As with other urban genres, streaming factors significantly into Latin trap’s success. With some 12.5 million plays globally, “Sensualidad” came in at No. 21 on Spotify’s most streamed songs last week. Ozuna’s “Se Preparó” garnered close to 10 million streams there (No. 42), with Bad Bunny’s latest solo single “Chambea” gathering stream with over 4.6 million plays. The platform’s aforementioned Trap Land playlist boasts over 612,000 followers, a rapidly rising figure. All of which makes it strange that Latin trap hasn’t largely been reported on.

Though it may look like it from the outside, this is not a new Latin explosion, some gimmick to be latched onto and discarded in short order. As of the 2015 Census, Hispanics comprise an estimated 54 million people in the United States, representing 17 percent of the country’s population. That alone presents evidence of powerful potential for the growth of Spanish language music into the mainstream, especially considering the tastes of bilingual Latinx millennials.


This year has seen a relentless rollout of Latin trap collaborations: Fat Joe amid the crowd on Farruko’s “Liberace” remix in January, Cardi B’s bilingual “Bodak Yellow” redo with Messiah in August, Quavo with Bad Bunny and Colombian pop singer Karol G on “Ahora Me Llama” in October, French Montana with Maluma on “GPS” in November. Even before Minaj and Savage showed up on Bad Bunny’s “Krippy Kush” remix last month, the original track (released in August) had already made huge moves scarcely noticed by the music press. To date, it has amassed some 86 million plays on Spotify—a figure the remix will take some time to catch up with. The official music video racked up a staggering 538 million YouTube views in four months, with the remix’s lyric video doing 28 million plays of its own in just three weeks. Once the anticipated proper clip for the remix drops there, it could go supernova. So how come nobody is talking about it? Decades after kitsch hits like “Rico Suave” and “The Ketchup Song (Aserejé)”, it seems Spanish language music still faces bias and prejudices from English-speaking audiences, even in a year where “Despacito” proved omnipresent to the point of near normalization.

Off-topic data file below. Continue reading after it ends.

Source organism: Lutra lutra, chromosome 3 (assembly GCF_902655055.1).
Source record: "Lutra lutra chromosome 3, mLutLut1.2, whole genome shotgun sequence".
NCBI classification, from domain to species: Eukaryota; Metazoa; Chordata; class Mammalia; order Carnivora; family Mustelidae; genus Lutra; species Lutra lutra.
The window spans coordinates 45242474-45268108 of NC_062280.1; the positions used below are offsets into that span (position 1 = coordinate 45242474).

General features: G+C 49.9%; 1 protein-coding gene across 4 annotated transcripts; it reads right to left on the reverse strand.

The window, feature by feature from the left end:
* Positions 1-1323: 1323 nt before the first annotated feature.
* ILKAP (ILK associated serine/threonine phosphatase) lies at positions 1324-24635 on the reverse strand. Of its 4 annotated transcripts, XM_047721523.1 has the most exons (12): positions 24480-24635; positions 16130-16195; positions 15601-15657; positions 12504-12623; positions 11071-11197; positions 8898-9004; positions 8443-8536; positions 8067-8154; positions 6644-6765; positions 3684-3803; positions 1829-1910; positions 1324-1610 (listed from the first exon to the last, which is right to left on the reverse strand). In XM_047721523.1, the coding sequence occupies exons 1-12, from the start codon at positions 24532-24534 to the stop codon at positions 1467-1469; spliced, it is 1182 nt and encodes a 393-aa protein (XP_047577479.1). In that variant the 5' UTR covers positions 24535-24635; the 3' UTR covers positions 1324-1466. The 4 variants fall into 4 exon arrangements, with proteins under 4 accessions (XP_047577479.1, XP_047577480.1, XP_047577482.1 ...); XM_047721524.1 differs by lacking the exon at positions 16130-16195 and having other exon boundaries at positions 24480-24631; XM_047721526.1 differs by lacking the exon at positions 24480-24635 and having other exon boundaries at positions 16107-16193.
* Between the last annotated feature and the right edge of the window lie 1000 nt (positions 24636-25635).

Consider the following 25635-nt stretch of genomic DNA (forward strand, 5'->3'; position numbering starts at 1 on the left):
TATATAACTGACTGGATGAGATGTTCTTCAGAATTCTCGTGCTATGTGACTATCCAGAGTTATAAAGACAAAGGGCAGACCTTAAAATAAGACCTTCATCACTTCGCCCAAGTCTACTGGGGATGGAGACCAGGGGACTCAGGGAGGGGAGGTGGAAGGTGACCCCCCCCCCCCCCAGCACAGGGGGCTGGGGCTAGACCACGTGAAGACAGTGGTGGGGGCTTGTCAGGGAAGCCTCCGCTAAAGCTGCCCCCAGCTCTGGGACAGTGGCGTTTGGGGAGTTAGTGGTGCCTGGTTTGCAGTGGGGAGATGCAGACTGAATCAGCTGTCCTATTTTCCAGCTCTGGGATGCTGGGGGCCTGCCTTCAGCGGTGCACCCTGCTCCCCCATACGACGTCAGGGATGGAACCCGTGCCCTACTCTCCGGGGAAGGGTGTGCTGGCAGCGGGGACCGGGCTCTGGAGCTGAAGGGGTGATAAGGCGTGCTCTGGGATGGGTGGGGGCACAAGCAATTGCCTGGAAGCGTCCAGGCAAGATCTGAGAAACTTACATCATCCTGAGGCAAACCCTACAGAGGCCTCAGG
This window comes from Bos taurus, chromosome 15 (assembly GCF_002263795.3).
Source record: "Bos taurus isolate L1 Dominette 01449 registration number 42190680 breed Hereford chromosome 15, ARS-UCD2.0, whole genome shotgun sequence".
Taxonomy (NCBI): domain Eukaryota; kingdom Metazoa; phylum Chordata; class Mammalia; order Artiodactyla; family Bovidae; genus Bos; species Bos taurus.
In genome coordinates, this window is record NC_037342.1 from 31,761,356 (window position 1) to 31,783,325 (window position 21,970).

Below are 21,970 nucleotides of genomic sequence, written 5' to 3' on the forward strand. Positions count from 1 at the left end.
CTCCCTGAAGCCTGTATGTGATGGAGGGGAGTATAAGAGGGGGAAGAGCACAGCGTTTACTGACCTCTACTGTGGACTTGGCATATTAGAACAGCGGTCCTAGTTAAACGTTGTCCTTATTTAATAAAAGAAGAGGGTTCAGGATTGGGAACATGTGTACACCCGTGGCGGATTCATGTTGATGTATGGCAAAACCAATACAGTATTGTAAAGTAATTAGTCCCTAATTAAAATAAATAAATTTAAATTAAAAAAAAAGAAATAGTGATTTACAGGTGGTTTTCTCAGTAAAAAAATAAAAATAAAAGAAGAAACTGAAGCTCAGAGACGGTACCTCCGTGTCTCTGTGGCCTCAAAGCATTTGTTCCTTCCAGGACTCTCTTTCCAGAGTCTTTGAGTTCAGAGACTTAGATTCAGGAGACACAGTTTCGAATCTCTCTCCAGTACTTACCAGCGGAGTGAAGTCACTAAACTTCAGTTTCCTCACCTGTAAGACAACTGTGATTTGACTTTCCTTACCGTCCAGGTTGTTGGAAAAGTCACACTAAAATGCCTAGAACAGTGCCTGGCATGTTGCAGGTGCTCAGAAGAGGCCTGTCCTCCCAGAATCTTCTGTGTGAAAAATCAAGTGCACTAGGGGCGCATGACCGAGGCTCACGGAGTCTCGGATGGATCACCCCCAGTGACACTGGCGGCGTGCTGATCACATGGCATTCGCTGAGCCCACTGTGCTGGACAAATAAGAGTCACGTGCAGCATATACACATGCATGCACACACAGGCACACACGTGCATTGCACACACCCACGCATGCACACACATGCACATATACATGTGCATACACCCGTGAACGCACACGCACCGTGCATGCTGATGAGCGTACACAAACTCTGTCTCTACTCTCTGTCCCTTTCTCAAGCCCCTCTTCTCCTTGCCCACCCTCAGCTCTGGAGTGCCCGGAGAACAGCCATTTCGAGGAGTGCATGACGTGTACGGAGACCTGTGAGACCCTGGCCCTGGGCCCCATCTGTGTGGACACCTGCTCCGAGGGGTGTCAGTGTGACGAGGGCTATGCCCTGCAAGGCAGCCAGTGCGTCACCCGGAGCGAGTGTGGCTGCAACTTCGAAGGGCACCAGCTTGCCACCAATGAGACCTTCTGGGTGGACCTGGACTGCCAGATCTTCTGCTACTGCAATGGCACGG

Failing to consider Latin trap artists outside the confines of Latin-specified charts, or lazily dubbing Post Malone tapping Nicky Jam and Ozuna for a “Rockstar” remix as “a reverse ‘Despacito,’” grossly undermines the diverse reality of multi-ethnic artistry in rap music today. What truly sets “Krippy Kush”—and any number of current Latin trap singles—apart from “Despacito” is just how much this music sounds like the English language hip-hop currently dominating the charts and the clubs. The guttural verses of Bryant Myers remind me of 21 Savage’s menacingly low tone, while the chameleonic reggaeton vet Daddy Yankee croon-raps over “Vuelve” like Ty Dolla Sign would. Released a few weeks ago, “Tacos Altos” brings together Arcangel, Farruko, Noriel, and Myers for a trippy blend of glitchy snares and fluid flows with an R&B-leaning chorus.

As befitting the subject matter, Latin trap even has its own incarcerated stars, with fan favorite Anuel AA assured to challenge the crowded field of talents once his prison sentence over federal gun charges ends. Not unlike Gucci Mane, his verses continue to flow into new tracks while away, particularly remixes like his star-studded “Sola” and Bad Bunny’s “Tu No Metes Cabra” redo.

The abundance and quality of Latin trap singles coming out is staggering, with seemingly endless combinations and permutations of its artists dropping on a weekly basis. Given the calibre of artists on all sides of hip-hop presently, it seems entirely within the realm of possibility that one of 2018’s biggest hits could be headlined or co-headlined by a Latin trap star.

You can find Gary on Twitter.